The CDC estimates that 1 in 9 women experiences postpartum depression. Postpartum depression is depression that occurs after having a baby. Feelings of postpartum depression exceed those of “baby blues” which refers to the exhaustion and sadness many women experience after childbirth. Postpartum depression was misunderstood for quite some time, but now more awareness has been made about the condition.

The symptoms of postpartum depression are similar to symptoms of depression, but may also include:

  • Crying more than usually
  • Feelings of Anger
  • Withdrawing from loved ones
  • Feeling disconnected from your baby
  • Worry about hurting your baby
  • Guilt about not being a good mom
  • Feeling unable to care for baby properly

If you think you may be struggling with postpartum depression, the first step is to talk to your health care provider. Depression is treatable, and there are a variety of treatment options available to help get you back on track. Please do not let this feeling linger for too long. Mental health is like any other illness. You should not feel any shame. 

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4 Questions on Self-Love VS Narcissism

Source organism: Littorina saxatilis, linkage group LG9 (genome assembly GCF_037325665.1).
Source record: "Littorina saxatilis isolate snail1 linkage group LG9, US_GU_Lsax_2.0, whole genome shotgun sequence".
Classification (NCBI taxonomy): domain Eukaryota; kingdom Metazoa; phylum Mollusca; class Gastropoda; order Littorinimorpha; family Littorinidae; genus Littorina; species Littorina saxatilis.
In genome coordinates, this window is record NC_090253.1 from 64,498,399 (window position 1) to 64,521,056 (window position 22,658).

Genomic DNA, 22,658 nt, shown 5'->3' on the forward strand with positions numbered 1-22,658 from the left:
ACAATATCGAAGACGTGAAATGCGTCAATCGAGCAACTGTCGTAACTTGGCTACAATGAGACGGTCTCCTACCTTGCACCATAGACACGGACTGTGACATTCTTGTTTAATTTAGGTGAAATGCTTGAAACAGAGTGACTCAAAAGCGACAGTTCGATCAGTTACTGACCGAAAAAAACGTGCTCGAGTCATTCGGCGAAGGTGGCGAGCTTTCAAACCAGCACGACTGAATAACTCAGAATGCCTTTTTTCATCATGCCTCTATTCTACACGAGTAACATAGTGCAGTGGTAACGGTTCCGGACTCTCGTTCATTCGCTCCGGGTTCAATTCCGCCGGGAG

4 Questions of Self-Love VS Narcissism

(This content is being used for illustrative purposes only; any person depicted in the content is a model)

Author: Justin Mckibben

Narcissism is a word that gets thrown around a lot these days. The “selfie society” that exists in a world of social media has some people saying we are more concerned with ourselves than ever. The new heightened sense of self-promotion causes many to feel we have become less interested in true connection with others. The truth is, there is nothing wrong with healthy self-love. Some may see it as simply embarking on self-exploration and celebration. Others may see it as self-seeking and being conceded. Are you more conscious, or are you pretentious? Are you introspective or disconnected?

At times the distinction becomes blurred, and that might not be your fault. Sometimes others will perceive us differently and it’s not our responsibility to change their minds. Sometimes people are afraid to give themselves the self-love they need because they don’t want to seem self-centered, but isn’t there a strong difference between self-love and narcissism?

True Narcissism

Let us be clear; narcissists seem to love themselves to an extreme, with the exclusion of others. This is often considered as a feature of a mental health disorder and includes an excessive interest in one’s self, especially physical appearances. It is the pursuit of gratification from vanity or egotistic admiration of one’s own attributes.